Thermal Analysis and Early Design Considerations for ESA's ProSPA Package on-board the Roscosmos Luna-27 Lander



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2020 International Conference on Environmental Systems


The Roscosmos led lunar mission, Luna-27, aims to send a lander to the Moon's south pole. Its scientific objective is to detect and characterize lunar volatiles in polar regions of the Moon. In addition, the mission aims to investigate the potential use of natural lunar resources. Europe’s participation in the mission, led by ESA, includes providing the 'PROSPECT' science package. This consists of a drill, ProSEED, and a sample handling and analysis package, ProSPA. To achieve the science objectives, PROSPECT has the challenging task of retrieving and analyzing samples from cold regions beneath the lunar surface. The volatiles collected will be cold-trapped in the regolith at temperatures expected to be at or below -150 °C. After collection, the ProSPA laboratory unit conducts thermochemical processes at temperatures up to 1000°C to extract and analyze volatile chemical species. Engineering challenges stem from designing a thermal system that is able to preserve samples close to their < -100°C environment temperature during retrieval under very limited volume, mass and power constraints. The system must then be capable of heating the samples to temperatures approaching 1000°C. This paper presents the thermal design concepts considered for ProSPA during Phase B investigations conducted by Airbus Stevenage, UK. Modelling of the lunar environment and transient thermal analysis of the 28 earth-day equivalent lunar day is described. The analysis shows that design efforts are limited by the local environment and restrictions in the ability to accommodate efficient radiators. Views to surrounding lander components such as the ProSEED drill are the main contributors for the Sample Inlet System radiators. The laboratory unit radiators are influenced by a view to the ground and solar arrays. Small active cooling methods such as Sterling cyro-coolers present a solution. They however come at a penalty of added complexity, mass, and power consumption.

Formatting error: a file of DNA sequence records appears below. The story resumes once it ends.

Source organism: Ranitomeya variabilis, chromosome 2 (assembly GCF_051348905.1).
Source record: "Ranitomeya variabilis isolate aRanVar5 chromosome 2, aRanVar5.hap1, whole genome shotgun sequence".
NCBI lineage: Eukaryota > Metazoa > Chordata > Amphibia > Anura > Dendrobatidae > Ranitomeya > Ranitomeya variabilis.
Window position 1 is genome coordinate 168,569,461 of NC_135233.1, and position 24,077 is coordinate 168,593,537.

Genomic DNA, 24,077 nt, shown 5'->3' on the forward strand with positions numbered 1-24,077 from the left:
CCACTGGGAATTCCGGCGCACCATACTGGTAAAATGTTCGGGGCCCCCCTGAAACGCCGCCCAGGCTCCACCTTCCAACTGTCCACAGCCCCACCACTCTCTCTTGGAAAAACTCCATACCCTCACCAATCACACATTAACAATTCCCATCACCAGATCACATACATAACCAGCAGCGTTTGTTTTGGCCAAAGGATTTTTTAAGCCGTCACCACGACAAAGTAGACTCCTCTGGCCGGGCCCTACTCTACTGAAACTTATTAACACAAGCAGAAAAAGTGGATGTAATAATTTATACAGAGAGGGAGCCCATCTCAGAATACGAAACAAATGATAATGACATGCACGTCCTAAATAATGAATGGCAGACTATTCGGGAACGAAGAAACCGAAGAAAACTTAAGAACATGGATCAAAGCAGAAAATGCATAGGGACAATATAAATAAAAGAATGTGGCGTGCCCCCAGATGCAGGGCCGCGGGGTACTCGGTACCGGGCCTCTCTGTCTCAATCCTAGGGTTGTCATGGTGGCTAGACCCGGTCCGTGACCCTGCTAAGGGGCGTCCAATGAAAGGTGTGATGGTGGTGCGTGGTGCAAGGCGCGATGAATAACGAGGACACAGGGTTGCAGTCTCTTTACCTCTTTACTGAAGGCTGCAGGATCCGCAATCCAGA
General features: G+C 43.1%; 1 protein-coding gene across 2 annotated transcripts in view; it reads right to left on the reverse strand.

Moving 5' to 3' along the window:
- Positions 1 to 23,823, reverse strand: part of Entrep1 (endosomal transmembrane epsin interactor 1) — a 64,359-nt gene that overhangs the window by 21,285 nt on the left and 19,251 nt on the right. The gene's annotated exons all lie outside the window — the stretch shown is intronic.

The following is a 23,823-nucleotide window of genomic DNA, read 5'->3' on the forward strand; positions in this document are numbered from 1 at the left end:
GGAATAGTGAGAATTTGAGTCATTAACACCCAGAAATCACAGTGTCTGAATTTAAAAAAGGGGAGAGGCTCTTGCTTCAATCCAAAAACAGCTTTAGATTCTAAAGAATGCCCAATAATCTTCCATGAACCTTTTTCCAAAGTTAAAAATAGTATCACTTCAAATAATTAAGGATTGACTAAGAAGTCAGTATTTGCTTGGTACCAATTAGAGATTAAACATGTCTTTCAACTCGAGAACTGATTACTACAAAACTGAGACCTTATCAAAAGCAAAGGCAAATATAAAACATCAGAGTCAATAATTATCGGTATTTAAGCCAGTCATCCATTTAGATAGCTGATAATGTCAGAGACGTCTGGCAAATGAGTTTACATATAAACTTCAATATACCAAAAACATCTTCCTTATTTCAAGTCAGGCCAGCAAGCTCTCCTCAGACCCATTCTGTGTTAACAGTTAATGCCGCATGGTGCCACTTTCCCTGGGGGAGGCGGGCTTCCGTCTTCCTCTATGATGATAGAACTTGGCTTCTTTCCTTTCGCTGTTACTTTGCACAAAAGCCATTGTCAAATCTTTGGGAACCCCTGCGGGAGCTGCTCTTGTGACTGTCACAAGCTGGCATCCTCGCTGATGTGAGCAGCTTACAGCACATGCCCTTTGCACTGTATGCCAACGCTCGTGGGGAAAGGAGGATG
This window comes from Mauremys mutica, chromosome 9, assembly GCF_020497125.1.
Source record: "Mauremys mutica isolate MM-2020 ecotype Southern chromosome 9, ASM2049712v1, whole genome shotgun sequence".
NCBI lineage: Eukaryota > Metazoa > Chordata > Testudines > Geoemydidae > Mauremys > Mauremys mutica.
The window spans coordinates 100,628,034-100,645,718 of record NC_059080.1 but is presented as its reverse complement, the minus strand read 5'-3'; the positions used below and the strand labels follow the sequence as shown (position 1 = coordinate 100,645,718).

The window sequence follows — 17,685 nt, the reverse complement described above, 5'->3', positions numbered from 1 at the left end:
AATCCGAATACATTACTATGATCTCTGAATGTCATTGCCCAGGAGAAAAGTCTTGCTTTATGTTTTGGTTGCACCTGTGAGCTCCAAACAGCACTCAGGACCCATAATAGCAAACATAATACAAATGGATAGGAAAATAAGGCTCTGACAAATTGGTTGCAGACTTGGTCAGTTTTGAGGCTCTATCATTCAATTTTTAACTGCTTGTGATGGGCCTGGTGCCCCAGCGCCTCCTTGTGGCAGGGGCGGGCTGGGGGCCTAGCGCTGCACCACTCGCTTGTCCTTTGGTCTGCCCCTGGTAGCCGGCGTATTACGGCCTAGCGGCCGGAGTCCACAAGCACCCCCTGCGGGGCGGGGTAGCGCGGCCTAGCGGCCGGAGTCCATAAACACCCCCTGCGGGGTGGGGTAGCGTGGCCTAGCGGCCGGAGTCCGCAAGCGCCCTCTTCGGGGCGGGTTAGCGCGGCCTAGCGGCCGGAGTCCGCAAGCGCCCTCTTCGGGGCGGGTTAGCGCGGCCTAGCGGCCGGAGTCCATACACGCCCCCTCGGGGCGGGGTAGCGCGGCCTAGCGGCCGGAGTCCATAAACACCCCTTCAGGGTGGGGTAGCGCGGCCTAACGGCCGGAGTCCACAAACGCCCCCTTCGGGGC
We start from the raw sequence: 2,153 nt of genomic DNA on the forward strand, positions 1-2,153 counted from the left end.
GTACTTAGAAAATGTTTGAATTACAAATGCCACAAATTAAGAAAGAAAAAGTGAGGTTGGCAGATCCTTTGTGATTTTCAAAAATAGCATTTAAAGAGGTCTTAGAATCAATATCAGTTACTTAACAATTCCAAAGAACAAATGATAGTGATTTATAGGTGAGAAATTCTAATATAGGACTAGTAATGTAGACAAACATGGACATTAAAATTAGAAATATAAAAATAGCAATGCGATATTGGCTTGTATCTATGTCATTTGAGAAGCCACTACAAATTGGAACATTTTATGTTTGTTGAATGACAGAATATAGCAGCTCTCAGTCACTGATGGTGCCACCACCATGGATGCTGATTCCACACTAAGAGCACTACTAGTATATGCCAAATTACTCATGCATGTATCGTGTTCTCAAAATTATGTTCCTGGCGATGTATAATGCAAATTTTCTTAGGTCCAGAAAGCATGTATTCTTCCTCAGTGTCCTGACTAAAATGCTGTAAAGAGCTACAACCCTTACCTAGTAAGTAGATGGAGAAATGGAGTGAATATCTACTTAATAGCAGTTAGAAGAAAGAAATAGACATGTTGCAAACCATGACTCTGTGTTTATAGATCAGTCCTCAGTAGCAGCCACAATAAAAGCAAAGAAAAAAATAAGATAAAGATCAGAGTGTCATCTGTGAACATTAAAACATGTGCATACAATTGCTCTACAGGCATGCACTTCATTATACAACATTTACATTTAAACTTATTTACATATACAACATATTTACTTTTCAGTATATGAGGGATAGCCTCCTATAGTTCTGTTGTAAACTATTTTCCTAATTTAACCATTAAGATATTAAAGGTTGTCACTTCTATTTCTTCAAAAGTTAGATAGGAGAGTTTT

Emily Tipper, Airbus Defence and Space Ltd., GB
Andrew Quinn, Airbus Defence and Space Ltd, GB
Philipp Hager, European Space Agency (ESA), NL
ICES102: Thermal Control for Planetary and Small Body Surface Missions
The proceedings for the 2020 International Conference on Environmental Systems were published from July 31, 2020. The technical papers were not presented in person due to the inability to hold the event as scheduled in Lisbon, Portugal because of the COVID-19 global pandemic.


Moon, Lander, Lunar surface, Thermal analysis